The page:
Ever since a desperate man in Tunisia burned himself to death last December, pro-democracy movements have exploded across the Arab world. The revolutionary wave of demonstrations continues to seize our attention, raising headlines and hopes that democracy can replace dictatorship.
After Secretary General Thorbjørn Jagland visited Tunisia in February and offered the Council of Europe's practical cooperation, efforts are underway – from the Parliamentary Assembly and the Venice Commission, to the Pompidou Group and the North-South Centre.
- Supporting judicial reforms in the countries of Southern neighborhood – Cooperation with Tunisia
- Council of Europe steps up cooperation with Morocco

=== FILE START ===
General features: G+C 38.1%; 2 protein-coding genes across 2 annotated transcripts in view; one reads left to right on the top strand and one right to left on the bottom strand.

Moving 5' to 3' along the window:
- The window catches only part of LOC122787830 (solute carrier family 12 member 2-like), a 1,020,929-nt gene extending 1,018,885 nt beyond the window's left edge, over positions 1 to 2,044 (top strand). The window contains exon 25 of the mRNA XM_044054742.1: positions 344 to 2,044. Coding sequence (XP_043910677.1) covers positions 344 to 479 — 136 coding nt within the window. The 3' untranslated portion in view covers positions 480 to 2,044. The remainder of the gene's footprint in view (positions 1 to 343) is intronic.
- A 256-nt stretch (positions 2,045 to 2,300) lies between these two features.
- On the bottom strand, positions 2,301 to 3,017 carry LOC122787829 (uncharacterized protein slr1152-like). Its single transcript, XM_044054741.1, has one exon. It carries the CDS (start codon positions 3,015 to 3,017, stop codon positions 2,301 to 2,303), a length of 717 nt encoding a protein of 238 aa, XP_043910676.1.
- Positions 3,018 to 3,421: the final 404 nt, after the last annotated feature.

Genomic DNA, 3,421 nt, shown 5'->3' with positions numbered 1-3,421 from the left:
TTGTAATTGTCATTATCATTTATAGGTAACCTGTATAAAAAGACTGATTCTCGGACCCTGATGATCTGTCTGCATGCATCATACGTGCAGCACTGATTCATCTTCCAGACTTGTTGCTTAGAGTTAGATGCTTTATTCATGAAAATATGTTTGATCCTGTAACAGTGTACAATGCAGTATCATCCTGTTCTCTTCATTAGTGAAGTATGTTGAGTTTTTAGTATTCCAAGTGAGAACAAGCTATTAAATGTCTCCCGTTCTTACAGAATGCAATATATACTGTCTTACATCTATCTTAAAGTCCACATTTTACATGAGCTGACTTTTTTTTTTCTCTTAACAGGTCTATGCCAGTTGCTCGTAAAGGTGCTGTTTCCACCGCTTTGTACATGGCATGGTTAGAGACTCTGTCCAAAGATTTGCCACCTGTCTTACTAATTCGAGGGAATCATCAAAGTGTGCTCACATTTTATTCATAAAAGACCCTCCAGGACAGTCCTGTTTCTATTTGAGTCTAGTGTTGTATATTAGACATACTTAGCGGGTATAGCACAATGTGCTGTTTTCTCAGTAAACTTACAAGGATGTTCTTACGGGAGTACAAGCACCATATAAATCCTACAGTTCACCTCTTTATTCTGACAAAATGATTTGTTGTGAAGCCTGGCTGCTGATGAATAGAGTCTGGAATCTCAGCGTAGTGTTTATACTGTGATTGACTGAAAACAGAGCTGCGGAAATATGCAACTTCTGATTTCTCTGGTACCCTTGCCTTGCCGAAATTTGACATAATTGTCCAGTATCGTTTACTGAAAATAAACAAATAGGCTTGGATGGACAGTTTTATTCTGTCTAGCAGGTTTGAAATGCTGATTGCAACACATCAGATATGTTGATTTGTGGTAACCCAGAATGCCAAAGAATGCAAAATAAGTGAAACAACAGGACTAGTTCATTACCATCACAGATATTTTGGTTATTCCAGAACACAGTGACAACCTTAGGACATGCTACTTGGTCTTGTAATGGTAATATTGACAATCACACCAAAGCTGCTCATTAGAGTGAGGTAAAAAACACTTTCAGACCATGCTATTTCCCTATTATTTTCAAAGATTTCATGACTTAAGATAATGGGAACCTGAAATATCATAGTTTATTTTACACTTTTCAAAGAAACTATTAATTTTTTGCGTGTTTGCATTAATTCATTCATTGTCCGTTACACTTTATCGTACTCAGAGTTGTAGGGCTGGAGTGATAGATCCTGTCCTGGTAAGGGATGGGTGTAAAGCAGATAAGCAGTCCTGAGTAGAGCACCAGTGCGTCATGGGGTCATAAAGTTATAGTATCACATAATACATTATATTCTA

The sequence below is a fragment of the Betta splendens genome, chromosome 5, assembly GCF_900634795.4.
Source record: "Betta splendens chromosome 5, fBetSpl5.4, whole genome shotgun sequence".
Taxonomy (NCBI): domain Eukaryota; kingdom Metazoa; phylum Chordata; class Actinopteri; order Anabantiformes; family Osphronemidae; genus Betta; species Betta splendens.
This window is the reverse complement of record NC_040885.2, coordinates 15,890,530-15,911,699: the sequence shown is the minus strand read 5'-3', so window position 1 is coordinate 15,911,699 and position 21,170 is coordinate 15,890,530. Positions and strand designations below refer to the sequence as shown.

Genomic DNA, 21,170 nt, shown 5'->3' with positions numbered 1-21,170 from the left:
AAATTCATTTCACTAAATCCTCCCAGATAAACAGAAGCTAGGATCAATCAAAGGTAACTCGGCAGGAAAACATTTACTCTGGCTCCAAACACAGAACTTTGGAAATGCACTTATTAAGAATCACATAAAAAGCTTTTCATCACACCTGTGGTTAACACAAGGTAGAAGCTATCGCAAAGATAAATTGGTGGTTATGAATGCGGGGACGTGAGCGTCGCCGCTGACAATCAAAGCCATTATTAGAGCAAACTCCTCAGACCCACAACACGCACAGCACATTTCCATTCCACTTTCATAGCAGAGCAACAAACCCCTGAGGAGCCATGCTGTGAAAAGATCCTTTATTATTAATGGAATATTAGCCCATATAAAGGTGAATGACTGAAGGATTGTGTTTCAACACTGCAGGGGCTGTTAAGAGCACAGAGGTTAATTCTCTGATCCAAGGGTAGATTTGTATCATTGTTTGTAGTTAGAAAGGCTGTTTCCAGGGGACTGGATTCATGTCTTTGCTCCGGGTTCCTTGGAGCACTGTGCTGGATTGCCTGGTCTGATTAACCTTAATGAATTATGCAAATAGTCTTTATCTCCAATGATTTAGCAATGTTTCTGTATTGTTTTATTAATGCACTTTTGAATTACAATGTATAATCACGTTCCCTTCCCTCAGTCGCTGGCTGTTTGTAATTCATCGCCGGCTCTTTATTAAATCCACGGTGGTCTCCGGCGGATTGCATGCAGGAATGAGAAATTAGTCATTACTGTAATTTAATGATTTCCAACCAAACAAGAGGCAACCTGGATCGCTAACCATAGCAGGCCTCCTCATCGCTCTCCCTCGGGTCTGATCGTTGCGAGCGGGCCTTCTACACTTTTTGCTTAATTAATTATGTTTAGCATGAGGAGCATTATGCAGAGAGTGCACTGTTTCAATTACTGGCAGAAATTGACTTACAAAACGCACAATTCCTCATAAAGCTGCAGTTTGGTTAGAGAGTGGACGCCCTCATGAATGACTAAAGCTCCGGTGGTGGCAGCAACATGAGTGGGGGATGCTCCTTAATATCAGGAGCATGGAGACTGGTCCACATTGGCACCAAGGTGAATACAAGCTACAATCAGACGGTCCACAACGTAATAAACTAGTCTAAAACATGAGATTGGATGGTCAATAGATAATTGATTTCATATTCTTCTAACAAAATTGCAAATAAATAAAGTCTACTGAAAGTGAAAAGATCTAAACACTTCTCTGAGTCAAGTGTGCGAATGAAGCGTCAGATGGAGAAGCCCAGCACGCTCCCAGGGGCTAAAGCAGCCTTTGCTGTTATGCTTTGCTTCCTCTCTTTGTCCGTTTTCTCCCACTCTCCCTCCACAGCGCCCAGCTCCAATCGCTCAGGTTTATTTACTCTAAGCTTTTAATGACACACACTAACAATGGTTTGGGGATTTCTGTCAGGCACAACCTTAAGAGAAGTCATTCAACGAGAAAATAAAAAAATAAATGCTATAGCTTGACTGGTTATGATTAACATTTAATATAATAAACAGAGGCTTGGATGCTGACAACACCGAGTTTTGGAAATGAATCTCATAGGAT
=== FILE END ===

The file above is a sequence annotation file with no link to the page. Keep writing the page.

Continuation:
- Arab Spring: overcoming violence and upholding women's rights
- Equality after the Arab Spring – women call for change at Parliamentary Assembly
- Tunisia and Morocco in focus
- Syria: Assembly welcomes the emergence of a common position within the international community
- King of Jordan meets with Secretary General
- Calling for women’s rights in Lebanon
In July 2011, Olfa Belhassine, journalist for the Tunisian daily "La Presse", visited Strasbourg to report on the Council of Europe. "In a situation of transition, things are far from simple," she said. She stressed the threat not only of Islamic fundamentalists, but also counter-revolutionaries supporting former president Zine el Abidine Ben Ali, who ruled Tunisia for 21 years. "More than ever, we need journalists to reveal to the public what is happening here, and welcome Council of Europe support for press freedom and democracy."
An award-winning journalist, Olfa Belhassine is not only a top reporter for the Tunisian daily "La Presse", but has also published articles on the Arab Spring this year in major French publications including "Le Monde" and "Libération".